There are several ways to transfer responsibility for a credit card balance from one person to another. While someone could certainly pay your credit card debt on your behalf with a bank account, transferring ownership of the debt itself is more complicated. In order to address the mechanics of transferring a credit card balance to your partner, we should first address some fundamentals of a traditional credit card balance transfer.
What Is A Credit Card Balance Transfer and How Does it Work?
A credit card balance transfer means moving debt from one credit card to a new balance transfer credit card, usually with better terms and a special introductory interest rate. Balance transfers most often come with an attractive 0% interest rate for a preset number of months.
This offer incentivizes borrowers to move debt from one lender to another.
The lender that offers you the new card and terms typically charge a balance transfer fee of 1% to 3% of the total balance. For example, if you transfer $10,000 in credit card debt to a new card with a 3% balance transfer fee, it will cost you $300 that will be added to your principal balance.
- Take advantage of a low or no credit card interest during the introductory period
- For a limited time, more of your monthly payment will go toward your principal balance
- Consolidate multiple lines of credit card debt into one monthly payment
- Qualify for better credit card terms that will save you money
- Pay down your credit card debt faster
If you want to transfer a balance you will have to apply for a special balance transfer card. Most lenders will not allow you to make a direct payment from one credit card to another, so there is no way to circumvent the balance transfer fee. However, the benefits of most balance transfer cards more than make up for the fee, provided you pay down as much of the debt as possible during the low or no interest introductory period and do not miss any payments.
The Credit Score Requirements
Balance Transfer offers are not available to borrowers with credit scores below 670.
Transferring Ownership Through a Balance Transfer
If you wanted to assume responsibility for someone else’s debt, you could have their debt transferred to your name by applying for a balance transfer card that moves the debt from the old card to a new one that you control. If the lender didn’t allow this, it may be possible to apply for a joint account. In this instance, you would apply for the balance transfer card together before moving the old credit card balance to the shared account.
Adding an Authorized User or Transferring Ownership to and from a Joint Account
If you want to give access to a line of credit to another person you can ask the lender to add them as an authorized user on the account. In this arrangement, the authorized user can use the credit card but the primary account holder is still legally responsible for paying the debt.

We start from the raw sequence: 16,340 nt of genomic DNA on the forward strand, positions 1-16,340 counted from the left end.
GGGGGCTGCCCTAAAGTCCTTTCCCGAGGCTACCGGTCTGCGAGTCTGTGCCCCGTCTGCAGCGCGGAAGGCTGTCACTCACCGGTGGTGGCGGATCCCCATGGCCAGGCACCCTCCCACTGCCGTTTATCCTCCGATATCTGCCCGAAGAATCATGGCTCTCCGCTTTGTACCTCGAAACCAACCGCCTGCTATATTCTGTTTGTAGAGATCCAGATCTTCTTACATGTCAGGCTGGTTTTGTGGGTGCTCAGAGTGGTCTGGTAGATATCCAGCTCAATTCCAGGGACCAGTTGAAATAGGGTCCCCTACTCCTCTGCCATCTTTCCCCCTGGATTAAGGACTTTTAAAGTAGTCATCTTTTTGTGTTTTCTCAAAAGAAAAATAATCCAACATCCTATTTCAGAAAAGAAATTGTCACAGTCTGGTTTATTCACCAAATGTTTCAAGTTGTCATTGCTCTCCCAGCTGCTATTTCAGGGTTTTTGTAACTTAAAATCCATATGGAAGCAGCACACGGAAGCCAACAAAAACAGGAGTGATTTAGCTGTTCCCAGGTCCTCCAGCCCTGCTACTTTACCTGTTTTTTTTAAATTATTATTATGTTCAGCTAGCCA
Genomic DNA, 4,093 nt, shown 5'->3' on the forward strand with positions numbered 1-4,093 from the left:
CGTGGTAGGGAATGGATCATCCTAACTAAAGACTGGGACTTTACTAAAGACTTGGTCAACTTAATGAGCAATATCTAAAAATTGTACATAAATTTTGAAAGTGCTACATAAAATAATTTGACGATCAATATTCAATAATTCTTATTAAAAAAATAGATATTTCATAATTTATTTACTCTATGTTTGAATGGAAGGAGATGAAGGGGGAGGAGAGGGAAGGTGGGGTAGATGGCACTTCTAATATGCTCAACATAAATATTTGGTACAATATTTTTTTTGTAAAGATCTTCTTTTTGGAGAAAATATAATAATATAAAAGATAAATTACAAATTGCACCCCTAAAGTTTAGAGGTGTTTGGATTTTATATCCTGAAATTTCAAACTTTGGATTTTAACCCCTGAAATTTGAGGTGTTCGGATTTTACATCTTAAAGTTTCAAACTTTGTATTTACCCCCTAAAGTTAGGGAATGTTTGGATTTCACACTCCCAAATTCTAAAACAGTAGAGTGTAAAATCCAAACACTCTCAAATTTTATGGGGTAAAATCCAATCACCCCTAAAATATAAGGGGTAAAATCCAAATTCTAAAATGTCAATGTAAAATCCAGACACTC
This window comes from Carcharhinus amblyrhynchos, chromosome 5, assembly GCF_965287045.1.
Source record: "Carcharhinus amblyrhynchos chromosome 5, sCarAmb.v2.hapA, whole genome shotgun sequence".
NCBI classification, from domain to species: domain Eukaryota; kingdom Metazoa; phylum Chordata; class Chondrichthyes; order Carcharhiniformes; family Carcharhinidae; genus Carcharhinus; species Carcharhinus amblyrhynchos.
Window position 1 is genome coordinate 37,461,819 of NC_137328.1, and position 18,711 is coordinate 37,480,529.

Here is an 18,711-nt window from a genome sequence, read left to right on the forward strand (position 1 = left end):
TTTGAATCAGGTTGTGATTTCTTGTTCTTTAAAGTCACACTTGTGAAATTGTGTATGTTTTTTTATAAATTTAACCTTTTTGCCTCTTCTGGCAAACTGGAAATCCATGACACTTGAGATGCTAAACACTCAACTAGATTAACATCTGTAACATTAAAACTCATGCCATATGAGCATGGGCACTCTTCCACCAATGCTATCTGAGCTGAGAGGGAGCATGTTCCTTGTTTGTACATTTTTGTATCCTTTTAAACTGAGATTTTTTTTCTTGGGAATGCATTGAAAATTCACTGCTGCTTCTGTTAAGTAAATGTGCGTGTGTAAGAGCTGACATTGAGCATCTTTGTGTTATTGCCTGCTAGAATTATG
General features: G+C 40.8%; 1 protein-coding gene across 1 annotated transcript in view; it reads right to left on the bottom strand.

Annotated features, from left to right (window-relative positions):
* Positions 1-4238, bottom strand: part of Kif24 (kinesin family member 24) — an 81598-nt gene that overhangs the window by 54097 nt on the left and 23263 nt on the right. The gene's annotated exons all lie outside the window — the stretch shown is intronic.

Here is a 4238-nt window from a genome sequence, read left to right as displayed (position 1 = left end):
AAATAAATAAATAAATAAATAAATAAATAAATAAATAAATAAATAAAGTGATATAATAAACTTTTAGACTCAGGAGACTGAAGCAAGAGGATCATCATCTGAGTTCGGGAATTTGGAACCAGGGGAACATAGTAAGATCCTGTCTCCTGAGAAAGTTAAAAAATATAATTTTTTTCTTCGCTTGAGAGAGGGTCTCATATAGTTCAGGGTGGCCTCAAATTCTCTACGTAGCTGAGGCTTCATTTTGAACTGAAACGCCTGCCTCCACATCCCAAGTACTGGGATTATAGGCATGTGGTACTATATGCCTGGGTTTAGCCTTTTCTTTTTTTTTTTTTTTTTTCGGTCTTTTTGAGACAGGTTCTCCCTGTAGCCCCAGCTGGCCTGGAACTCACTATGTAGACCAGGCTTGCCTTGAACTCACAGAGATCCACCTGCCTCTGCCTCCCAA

If you want to share responsibility for debt with someone else, you will need to get a joint account. You can apply for a balance transfer card together if you intend to share an existing line of credit. Both parties will need to meet the application requirements* for the Balance Transfer Card in order to be approved.
*In order for a creditor to add or remove someone from a joint account or as an authorized user, you must have approval from all parties involved.*
If You Live in A Community Property State
States with community property laws include:
- New Mexico
Under the law in these states, legally married couples could be jointly responsible for any new debt acquired during the marriage – even debt that is only held in one partner’s name. Therefore, creditors could put liens on joint assets, like a home, for delinquent debts in either partner’s name. Spouses are not responsible for debts acquired before the marriage unless they transfer the balance of a new card or get a debt consolidation loan.
Any type of debt consolidation or balance transfer that involved taking on new debt to cover old debt would cause the pre-marriage debt to become community property.
The Benefits of Transferring Credit Card Debt to Someone Else
People who have merged their finances, or intend to do so, usually begin with a game plan to pay down high-interest debts as quickly as possible. This can open doors to homeownership and other financial milestones like saving and planning for retirement.
For example, If one partner has ample credit card debt and a low credit score and the other partner has a high credit score and substantial income, transferring the debt to a more creditworthy partner could allow the debt to be transferred to a balance transfer credit with a great introductory offer.
Talk With Your Partner About Your Budget and Options
Depending on where you live, transferring your balance to your partner is doable, but might not be necessary if you look at other debt relief options. You’ll want to weigh the benefits carefully before you invest time applying for new cards. Anytime you consolidate debt or make significant changes to how it is managed you’ll want to make sure that you are operating within your budget which will require open and honest communication between you and your partner.
Talking with your partner about money may seem stressful at first, but once you are in the habit, it can strengthen your relationship and future together.